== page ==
- Foreign objects, broken attemperation- spray nozzles, for example, in headers that partially block a superheater or reheater tube.
Regardless of the location within the boiler that these failures occur, the appearance is similar. There is a wide-open burst with the failure edge drawn to a near knife-edge condition, and the length of the opening four or five tube diameters. These failures display considerable ductility; the thinning at the failure lip may be more than 90% of the original wall at the instant of rupture. The microstructures throughout the failure will usually indicate, in the case of ferritic steel, the peak temperature at the time of failure. For ferritic steels there is a transformation from ferrite and iron carbide or pearlite, to ferrite and austenite. This temperature is referred to as the lower-critical transformation temperature and occurs at 1340oF or higher, depending on the exact alloy composition.
For failures that occur below the lower critical transformation temperature, the microstructure through the failure lip shows considerable distortion and elongation of the ferrite and pearlite. If the peak temperature at the instant of failure is in the austenite and ferrite temperature regime when failure occurs, the escaping steam will rapidly cool the metal to the steam temperature. The resulting microstructure will contain ferrite which undergoes no transformation on rapid cooling, and bainite which is the transformation product of austenite on rapid cooling. The failure lip may also show considerable distortion to the ferrite and bainite, again, indicative of a rapid metal deformation at the time of failure. At the end of the failure where there has been much less distortion and swelling of the tube prior to failure, the microstructure is ferrite and bainite, but without the elongation to the grains, indicative of tube swelling.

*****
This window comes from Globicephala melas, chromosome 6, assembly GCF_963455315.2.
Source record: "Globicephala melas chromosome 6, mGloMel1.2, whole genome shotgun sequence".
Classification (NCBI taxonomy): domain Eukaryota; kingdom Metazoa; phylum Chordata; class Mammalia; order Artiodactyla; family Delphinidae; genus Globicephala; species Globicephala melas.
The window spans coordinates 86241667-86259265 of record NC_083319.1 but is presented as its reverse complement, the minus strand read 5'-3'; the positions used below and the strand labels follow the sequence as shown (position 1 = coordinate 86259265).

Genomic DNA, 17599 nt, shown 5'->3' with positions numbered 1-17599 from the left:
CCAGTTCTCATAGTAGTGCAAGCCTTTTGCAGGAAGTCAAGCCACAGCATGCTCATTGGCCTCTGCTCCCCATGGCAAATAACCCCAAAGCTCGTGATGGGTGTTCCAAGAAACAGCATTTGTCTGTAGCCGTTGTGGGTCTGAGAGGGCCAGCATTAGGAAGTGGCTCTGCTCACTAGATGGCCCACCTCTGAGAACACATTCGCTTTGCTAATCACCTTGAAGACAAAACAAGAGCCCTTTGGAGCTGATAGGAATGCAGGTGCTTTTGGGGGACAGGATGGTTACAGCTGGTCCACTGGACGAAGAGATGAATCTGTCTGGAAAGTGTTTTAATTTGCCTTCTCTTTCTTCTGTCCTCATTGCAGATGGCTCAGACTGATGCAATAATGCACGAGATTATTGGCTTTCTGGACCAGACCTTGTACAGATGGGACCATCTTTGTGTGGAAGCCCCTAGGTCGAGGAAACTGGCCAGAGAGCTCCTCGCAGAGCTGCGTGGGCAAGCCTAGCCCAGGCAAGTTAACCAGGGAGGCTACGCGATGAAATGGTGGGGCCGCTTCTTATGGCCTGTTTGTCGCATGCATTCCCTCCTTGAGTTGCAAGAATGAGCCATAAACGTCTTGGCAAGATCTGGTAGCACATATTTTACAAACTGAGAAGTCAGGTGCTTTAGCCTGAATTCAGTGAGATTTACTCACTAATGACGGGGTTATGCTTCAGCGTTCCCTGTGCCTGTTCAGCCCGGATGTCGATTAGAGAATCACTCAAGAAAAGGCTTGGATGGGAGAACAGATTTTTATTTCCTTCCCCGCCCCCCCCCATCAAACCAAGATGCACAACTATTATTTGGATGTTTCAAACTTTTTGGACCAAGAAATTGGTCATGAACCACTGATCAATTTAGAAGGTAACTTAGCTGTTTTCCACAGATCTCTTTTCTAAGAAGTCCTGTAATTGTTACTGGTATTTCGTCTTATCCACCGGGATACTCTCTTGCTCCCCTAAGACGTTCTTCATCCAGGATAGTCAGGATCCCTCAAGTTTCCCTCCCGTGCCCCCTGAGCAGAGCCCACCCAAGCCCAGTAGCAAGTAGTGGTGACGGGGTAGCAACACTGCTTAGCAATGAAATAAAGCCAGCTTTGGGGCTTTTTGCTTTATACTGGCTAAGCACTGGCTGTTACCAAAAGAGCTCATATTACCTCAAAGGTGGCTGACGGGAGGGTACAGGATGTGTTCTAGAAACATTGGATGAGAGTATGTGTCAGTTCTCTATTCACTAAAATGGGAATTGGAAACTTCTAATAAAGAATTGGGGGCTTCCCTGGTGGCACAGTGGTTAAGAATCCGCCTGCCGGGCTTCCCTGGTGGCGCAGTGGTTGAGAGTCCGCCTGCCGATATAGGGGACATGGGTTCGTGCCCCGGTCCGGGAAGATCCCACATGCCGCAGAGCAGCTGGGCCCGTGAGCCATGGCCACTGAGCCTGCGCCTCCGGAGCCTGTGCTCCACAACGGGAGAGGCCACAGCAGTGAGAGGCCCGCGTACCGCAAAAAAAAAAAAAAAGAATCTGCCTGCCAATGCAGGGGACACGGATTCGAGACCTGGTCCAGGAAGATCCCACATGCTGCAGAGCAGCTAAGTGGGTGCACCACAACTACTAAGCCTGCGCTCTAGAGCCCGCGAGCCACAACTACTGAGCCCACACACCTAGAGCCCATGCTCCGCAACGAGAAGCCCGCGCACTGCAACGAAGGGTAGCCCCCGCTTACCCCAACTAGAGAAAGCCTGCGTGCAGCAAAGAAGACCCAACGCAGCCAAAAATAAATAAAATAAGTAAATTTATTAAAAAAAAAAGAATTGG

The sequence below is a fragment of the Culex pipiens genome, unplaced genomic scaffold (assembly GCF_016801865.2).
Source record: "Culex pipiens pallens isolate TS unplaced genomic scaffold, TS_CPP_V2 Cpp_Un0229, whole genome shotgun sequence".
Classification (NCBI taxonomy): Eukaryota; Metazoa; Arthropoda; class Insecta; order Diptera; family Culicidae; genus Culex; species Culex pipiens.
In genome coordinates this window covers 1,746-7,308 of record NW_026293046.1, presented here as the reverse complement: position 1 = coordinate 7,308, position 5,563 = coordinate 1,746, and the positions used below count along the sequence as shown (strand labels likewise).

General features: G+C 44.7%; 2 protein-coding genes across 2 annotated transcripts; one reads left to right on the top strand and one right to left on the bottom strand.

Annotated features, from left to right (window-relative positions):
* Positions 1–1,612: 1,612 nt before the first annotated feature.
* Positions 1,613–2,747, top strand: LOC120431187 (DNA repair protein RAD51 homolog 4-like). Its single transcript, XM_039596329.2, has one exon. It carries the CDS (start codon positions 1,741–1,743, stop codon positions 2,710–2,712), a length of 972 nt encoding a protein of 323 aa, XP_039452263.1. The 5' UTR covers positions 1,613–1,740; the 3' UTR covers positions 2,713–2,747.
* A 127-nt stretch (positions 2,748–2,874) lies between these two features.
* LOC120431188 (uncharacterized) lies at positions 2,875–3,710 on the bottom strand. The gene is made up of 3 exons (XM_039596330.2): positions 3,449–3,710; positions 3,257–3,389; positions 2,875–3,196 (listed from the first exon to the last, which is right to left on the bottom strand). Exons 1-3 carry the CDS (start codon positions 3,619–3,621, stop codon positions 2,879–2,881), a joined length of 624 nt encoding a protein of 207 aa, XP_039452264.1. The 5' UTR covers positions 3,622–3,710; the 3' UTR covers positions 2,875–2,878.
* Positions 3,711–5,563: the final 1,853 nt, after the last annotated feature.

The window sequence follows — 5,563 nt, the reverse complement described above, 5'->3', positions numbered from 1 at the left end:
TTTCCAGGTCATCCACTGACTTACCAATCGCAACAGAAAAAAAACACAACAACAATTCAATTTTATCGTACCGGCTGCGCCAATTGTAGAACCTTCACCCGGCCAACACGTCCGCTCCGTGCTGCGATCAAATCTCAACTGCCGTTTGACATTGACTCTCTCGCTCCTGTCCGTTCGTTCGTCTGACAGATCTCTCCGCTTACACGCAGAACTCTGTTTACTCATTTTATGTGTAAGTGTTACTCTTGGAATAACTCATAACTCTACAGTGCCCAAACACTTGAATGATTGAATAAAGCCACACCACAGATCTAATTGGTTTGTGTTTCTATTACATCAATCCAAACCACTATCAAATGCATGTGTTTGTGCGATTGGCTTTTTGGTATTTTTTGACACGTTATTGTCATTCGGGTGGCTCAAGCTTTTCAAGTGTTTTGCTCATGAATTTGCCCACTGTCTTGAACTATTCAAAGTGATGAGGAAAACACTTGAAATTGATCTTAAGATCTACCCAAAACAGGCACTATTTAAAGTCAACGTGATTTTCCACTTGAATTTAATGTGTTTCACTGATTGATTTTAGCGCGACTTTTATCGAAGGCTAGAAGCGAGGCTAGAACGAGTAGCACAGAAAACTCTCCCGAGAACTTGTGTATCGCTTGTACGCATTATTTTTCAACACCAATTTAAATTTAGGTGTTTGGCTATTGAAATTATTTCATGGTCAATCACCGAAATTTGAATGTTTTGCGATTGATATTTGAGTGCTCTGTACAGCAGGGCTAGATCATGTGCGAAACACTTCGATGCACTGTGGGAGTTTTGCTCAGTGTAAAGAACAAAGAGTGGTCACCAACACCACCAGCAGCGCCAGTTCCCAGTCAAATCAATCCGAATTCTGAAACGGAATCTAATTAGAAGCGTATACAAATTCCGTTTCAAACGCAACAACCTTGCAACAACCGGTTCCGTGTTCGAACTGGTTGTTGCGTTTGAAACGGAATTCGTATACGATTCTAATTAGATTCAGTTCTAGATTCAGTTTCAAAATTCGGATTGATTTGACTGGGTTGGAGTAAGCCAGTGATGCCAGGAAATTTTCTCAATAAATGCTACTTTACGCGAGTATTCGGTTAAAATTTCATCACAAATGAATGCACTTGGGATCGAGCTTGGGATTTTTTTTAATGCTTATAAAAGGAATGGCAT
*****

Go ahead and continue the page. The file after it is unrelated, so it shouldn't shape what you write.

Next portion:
Under rare conditions, and usually in low-pressure boilers, the peak temperature at the moment of failure can be in excess of 1600oF, a microstructure at the time of failure that is all austenite. When these failures occur, the microstructure does not show the distortion to the austenite, as the transformation to bainite effectively wipes out the evidence. When the cooling rate is slightly slower, ferrite will form preferentially at the austenite grain boundaries and along certain planes of atoms in the austenite. The remaining austenite then bans forms to bainite. The resultant microstructure is a mixture of ferrite and bainite and is sometimes referred to as a "Widmanstatten structure."
One final comment, ductile failures can also occur at normal operating conditions but are not, strictly speaking, high-temperature failures. Wastage of a tube from corrosion or erosion can reduce the wall thickness, which, in turn, raises the hoop stress. Such failures occur in waterwall tubes, for example, where sootblower erosion has reduced the wall thickness, or in the convection pass from fly-ash erosion. These failures can occur at normal operating temperatures if the wall thickness reduction is sufficient.
While these microstructures and the estimated peak temperature at the time of failure cannot predict the sole cause of the failure, the metallurgical analysis can suggest the kind of boiler-operational problem that is likely to be the cause of the rupture.
Editor's note: Some ASME Boiler and Pressure Vessel Code requirements may have changed because of advances in material technology and/or actual experience. The reader is cautioned to refer to the latest edition of the ASME Boiler and Pressure Vessel Code for current requirements.